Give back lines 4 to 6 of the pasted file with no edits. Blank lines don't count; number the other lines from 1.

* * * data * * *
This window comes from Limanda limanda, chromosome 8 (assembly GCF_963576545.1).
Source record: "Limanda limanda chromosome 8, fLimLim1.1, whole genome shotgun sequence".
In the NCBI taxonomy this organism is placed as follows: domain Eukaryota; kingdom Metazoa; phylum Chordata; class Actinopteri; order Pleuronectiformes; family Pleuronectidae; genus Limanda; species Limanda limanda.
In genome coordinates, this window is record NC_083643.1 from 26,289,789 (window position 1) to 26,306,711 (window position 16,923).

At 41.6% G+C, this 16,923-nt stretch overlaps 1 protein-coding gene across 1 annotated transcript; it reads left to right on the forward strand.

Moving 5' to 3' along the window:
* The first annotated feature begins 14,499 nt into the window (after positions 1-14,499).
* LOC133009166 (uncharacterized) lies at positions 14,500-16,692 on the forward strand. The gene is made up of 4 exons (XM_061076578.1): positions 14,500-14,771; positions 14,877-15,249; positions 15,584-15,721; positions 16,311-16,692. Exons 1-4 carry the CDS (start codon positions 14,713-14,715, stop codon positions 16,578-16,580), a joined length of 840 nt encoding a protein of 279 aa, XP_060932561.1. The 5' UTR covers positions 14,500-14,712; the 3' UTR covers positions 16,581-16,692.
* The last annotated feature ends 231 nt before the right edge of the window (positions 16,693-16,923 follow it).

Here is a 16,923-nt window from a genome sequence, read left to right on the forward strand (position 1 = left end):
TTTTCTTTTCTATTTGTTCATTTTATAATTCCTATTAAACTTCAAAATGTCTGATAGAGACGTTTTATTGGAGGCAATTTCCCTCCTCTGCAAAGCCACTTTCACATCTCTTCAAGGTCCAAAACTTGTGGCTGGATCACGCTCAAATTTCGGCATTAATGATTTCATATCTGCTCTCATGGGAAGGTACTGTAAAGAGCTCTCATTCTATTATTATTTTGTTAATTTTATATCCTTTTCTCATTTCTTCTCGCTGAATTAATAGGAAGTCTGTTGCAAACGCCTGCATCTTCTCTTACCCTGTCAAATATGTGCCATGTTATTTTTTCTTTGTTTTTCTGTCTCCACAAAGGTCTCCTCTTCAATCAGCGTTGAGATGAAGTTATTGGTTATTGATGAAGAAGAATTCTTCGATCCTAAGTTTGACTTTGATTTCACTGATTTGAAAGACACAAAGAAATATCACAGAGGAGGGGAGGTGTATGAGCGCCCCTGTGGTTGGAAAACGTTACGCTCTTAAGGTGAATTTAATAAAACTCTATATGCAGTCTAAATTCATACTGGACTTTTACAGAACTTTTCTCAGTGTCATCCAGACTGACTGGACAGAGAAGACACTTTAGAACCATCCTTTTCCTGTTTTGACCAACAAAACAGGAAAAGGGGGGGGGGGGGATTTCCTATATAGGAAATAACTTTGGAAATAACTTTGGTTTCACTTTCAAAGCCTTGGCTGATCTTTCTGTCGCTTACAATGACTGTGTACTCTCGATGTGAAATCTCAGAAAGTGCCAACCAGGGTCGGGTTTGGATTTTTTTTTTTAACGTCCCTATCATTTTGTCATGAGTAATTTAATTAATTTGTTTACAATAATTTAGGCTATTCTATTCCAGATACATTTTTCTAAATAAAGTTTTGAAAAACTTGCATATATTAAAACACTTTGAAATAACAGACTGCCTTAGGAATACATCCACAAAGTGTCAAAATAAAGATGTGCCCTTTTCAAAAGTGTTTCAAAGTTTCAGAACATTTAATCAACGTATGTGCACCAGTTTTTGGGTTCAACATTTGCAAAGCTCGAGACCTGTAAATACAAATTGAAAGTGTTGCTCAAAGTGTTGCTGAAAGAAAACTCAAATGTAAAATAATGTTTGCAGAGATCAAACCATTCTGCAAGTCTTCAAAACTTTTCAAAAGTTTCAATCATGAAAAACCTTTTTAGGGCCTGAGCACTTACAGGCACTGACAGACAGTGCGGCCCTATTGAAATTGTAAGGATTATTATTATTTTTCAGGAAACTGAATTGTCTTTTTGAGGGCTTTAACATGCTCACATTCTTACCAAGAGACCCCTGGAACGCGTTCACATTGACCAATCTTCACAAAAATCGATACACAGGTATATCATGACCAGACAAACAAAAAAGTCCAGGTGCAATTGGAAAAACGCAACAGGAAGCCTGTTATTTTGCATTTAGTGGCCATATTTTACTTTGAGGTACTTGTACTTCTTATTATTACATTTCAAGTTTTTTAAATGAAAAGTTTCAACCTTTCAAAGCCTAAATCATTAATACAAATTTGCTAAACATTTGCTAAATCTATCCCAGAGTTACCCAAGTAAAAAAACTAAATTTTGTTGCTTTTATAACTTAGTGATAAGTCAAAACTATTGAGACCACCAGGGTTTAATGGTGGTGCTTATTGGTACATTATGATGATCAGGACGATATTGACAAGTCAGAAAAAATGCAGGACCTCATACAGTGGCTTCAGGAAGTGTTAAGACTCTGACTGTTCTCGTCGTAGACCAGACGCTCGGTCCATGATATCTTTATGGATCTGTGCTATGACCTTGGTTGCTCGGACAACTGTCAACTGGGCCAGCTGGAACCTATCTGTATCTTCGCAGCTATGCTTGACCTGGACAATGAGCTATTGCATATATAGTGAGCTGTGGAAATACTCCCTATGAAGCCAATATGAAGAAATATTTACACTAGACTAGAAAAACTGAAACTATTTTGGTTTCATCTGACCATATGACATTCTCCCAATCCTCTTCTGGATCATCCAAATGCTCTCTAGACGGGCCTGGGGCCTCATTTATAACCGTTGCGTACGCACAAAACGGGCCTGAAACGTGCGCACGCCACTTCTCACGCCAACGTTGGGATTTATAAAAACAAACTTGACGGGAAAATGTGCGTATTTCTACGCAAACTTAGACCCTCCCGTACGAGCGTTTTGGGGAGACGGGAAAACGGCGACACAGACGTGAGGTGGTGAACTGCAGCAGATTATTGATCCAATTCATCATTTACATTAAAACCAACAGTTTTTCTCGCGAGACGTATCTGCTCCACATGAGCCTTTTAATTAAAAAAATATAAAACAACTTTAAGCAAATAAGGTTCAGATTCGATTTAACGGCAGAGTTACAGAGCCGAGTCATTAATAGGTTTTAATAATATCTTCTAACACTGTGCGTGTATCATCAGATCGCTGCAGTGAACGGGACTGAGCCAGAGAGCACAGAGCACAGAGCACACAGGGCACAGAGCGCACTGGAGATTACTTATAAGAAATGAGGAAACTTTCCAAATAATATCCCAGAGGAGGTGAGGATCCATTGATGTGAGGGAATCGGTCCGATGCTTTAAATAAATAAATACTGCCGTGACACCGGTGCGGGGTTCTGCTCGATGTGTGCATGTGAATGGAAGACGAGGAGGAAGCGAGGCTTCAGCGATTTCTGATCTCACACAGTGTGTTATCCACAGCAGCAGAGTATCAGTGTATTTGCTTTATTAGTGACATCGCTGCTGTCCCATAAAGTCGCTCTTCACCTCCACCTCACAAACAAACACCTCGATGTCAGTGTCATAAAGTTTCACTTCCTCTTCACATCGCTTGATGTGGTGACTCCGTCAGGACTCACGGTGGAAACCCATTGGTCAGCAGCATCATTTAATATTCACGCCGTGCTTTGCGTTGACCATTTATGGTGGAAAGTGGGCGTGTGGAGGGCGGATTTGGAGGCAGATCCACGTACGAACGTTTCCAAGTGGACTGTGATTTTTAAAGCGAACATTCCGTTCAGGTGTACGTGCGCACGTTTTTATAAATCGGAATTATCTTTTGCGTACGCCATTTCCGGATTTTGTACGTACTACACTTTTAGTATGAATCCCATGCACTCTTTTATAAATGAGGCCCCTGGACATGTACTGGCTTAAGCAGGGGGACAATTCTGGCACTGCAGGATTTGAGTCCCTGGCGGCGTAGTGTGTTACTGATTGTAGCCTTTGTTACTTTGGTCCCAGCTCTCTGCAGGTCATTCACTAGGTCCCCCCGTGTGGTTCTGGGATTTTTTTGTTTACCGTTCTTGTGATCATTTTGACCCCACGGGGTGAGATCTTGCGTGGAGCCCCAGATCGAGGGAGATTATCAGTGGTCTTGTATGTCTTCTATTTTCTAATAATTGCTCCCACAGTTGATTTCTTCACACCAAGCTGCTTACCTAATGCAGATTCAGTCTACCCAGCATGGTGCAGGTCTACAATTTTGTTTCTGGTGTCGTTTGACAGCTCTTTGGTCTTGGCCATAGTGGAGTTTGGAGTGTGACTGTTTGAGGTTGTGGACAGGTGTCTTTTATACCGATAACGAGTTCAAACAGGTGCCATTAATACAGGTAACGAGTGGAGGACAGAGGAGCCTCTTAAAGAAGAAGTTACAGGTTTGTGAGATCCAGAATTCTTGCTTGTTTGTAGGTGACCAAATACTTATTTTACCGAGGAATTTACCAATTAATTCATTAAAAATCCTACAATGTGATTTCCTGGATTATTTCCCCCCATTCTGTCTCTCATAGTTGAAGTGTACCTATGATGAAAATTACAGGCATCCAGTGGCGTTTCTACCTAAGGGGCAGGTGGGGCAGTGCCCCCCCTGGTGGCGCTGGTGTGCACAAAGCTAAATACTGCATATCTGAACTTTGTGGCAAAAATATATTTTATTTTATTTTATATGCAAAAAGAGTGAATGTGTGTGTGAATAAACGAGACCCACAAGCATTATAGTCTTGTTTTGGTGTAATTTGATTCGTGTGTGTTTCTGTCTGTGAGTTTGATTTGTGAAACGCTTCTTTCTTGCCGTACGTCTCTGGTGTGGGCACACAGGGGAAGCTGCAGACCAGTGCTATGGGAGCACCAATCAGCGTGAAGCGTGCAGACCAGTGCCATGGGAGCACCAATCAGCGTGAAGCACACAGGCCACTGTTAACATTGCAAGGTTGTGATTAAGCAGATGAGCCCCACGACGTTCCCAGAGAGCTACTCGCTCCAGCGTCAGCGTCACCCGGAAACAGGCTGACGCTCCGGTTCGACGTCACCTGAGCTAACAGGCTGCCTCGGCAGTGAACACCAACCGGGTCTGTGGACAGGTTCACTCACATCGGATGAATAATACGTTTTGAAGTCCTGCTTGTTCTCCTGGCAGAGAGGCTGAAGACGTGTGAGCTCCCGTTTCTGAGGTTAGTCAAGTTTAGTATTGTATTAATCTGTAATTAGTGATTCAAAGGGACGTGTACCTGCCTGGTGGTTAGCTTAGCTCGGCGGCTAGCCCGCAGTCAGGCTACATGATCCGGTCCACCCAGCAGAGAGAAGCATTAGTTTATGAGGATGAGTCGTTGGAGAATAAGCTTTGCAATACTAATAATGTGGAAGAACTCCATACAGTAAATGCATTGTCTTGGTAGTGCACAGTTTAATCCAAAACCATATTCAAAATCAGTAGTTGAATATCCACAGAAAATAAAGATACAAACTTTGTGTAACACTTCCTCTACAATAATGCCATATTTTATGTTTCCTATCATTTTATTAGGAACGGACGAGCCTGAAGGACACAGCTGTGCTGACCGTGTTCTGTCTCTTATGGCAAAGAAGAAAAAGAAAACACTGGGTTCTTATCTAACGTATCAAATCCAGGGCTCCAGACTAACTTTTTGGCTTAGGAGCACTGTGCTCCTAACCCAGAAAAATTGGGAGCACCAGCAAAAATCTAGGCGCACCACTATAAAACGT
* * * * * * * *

In genome coordinates, this window is record NC_083643.1 from 26,289,789 (window position 1) to 26,306,711 (window position 16,923).

At 41.6% G+C, this 16,923-nt stretch overlaps 1 protein-coding gene across 1 annotated transcript; it reads left to right on the forward strand.

Moving 5' to 3' along the window: